The gigs to see in York this month – August 2015

Iron Maiden bassist Steve Harris brings his British Lion tour to the Duchess
3 Aug 2015 @ 8.30 pm
| News

August is, traditionally, a slow month for live music in York.

With festival season upon us, most bands forego touring, or even playing locally, in favour of playing on a variety of sized stages in fields under the blazing sun (or in front of a mud-covered audience in the pouring rain – this is the British summer after all).

Even if they aren’t playing, social media updates indicate that a lot of bands end up in the audiences of these festivals.

This year is no exception and my trawl of the venues’ events lists revealed just 23 gigs, with four of the venues I usually cover having nothing listed at all.

This is the first month of the year in which I don’t have definite plans to see any bands.

There are a couple of gigs coming up that I would like to be at but our plans for August, which usually see me out of action for a couple of weeks, are still up in the air this year so I can’t commit to anything yet.

Close to… no, not the edge… home

Let’s start with the local acts and Vinnie and the Stars, always entertaining live, bring their “funky hip-hop blues” to The Duchess on the 7th.

Support comes from Ian Wilson, another local act who uses backing tracks behind his guitar and vocals to perform as a one-man-band whose music has been likened to The Foo Fighters and Biffy Clyro.

In between those two acts will be Bingers UK, about whom I can find no details (£5 adv/ £6 otd).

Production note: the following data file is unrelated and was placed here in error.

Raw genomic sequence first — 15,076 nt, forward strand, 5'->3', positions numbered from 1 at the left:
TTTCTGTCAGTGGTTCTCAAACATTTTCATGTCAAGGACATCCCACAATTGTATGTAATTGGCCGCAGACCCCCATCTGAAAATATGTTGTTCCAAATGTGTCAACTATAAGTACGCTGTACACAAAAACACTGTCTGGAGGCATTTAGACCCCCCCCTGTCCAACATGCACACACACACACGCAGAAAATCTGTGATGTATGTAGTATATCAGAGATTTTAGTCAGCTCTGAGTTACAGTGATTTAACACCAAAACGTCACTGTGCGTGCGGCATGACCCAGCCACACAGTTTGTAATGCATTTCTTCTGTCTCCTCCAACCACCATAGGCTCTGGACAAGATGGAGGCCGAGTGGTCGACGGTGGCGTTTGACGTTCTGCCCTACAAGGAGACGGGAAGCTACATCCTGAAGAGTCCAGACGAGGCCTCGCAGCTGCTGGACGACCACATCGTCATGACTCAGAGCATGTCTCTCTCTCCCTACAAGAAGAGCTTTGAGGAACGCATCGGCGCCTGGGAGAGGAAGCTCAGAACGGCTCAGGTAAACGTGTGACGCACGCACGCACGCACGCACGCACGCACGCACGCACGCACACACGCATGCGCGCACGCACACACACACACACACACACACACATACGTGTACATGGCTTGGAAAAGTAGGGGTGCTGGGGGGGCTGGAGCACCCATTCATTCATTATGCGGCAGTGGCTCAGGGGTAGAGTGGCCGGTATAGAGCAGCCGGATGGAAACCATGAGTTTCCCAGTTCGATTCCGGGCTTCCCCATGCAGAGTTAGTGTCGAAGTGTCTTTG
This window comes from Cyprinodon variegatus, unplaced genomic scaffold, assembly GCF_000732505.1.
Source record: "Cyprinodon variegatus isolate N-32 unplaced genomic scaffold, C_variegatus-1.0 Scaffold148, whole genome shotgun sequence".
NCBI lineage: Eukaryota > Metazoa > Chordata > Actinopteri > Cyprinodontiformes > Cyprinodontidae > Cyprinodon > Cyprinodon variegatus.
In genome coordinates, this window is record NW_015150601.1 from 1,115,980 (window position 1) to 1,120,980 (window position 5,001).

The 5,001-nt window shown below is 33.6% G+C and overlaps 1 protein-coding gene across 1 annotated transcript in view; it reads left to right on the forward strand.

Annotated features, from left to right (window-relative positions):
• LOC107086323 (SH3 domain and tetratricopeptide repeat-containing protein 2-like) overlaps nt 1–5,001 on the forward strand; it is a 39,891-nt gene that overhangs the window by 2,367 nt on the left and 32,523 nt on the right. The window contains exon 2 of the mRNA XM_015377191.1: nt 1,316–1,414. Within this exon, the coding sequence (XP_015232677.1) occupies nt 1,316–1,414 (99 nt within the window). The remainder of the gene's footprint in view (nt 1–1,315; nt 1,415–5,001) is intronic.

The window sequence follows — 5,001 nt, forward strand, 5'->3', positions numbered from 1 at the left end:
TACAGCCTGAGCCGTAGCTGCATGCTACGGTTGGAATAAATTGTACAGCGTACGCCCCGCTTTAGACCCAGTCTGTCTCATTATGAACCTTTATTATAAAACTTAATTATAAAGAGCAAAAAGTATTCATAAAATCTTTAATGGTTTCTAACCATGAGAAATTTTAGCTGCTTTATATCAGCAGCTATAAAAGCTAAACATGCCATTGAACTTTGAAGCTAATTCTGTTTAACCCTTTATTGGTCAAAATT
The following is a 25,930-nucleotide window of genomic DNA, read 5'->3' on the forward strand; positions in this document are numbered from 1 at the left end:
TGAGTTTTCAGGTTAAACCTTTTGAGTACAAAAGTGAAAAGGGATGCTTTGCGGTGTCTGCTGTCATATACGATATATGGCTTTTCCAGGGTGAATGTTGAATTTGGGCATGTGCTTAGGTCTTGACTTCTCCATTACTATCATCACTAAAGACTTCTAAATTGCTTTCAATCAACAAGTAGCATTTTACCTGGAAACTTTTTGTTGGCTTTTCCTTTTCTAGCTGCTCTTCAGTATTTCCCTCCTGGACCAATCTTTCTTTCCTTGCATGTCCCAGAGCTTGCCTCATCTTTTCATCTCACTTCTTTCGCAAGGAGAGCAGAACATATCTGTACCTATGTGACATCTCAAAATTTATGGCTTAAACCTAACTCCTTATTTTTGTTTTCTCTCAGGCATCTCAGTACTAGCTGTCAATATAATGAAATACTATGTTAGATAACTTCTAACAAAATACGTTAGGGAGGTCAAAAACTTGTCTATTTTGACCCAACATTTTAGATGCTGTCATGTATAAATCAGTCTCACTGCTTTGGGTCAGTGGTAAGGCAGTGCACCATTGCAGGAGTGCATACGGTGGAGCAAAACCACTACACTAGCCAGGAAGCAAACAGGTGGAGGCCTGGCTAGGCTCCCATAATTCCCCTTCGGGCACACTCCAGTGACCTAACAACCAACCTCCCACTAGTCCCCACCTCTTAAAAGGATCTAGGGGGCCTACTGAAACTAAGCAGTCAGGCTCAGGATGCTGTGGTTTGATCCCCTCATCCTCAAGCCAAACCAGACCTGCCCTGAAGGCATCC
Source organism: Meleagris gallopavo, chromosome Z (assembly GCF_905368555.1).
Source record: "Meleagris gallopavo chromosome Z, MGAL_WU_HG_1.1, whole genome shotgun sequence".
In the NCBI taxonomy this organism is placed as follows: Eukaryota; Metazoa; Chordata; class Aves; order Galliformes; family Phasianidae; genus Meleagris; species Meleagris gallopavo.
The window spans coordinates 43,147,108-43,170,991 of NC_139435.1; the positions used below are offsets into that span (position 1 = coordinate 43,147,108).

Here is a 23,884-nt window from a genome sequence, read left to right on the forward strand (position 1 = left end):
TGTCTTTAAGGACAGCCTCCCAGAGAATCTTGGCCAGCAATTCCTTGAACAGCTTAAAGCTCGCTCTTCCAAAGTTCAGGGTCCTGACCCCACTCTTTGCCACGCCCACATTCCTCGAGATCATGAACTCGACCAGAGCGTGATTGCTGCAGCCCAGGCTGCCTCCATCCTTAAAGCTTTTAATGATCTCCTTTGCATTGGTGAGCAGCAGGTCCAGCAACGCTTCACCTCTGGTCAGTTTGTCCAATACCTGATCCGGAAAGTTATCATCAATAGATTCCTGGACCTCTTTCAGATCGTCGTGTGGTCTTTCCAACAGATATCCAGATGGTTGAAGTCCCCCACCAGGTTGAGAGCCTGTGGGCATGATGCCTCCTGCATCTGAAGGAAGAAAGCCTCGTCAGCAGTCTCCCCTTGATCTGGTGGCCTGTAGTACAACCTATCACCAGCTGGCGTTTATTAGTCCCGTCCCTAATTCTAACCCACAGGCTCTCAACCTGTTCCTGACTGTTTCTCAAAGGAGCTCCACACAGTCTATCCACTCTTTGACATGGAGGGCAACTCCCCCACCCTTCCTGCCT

There’s more local support on the bill at Fibbers on the 14th.

Larrakia, who will be kicking the evening off with a bit of skate punk, followed by We Are Not Rebels, who don’t give a genre on their Facebook page.

They will be joined by the self-styled “genre terrorists” Magnificent Seven, who mix ska, hip-hop, funk, punk and metal, amongst others, to breakdown musical boundaries.

Together they are supporting the punk/ ska / metal combination of Keighley boys Random Hand, who are either calling it a day or going on hiatus, depending on which site you read and signing off with a series of gigs across the country throughout July, August and September (£8).


The same venue hosts a night of rock and metal on the 15th with, again, a near-total local line-up.

Beyond All Reason, Amongst Thieves and headliners The Bastard Sons regularly play their home town and this time Tussk will be travelling up from Staffordshire to add their southern groove/ metal sound to the bill (£5).

The Black Lagoons headline Fibbers on the 22nd, with support from Dead White Doves and Grolar Bear (£5).

On the same date there is, perhaps, an oasis in the midst of the seemingly endless loudness when acoustic pop trio Girl take to the stage at The Basement for what might be their last gig before two of their members move to Leeds (£4 adv/ £5 otd).

Finally, York and New York combine as American rebel-rock duo The Last Internationale play an exclusive date between appearances at the Leeds and Reading festivals.

Support comes from York “kind of punk rock, kind of not” brothers Broken Skulls and Harrogate-based grunge pop trio Set Sails (£10).

New two-day festival

There’s a new two-day music extravaganza this month split between two venues.

The In The City Festival takes place over the Bank Holiday weekend on the 30th-31st.

Altogether 22 bands are playing, at The Mount on the Sunday, and the Spread Eagle on the Monday.

I don’t know many of them except for talented York rockers The Filthy Piece. But the idea of the festival is to bring “the best unsigned artists together from all over the North” so there could be some discoveries.

Other names to conjure with are Scarlette & Saffron, Four Authors and The Atmospherics at the Mount.

And Duke & The Daisy, The Barristers and The Wired at the Spread.

Long distance runaround

There are some big names and some interesting sounds amongst the acts visiting York this month.

It seems that the ska punk metal combination is the trending genre this month and Floridians Less Than Jake, with nearly a quarter of a million likes on Facebook, will be playing Fibbers on the 4th as part of a huge European and UK tour.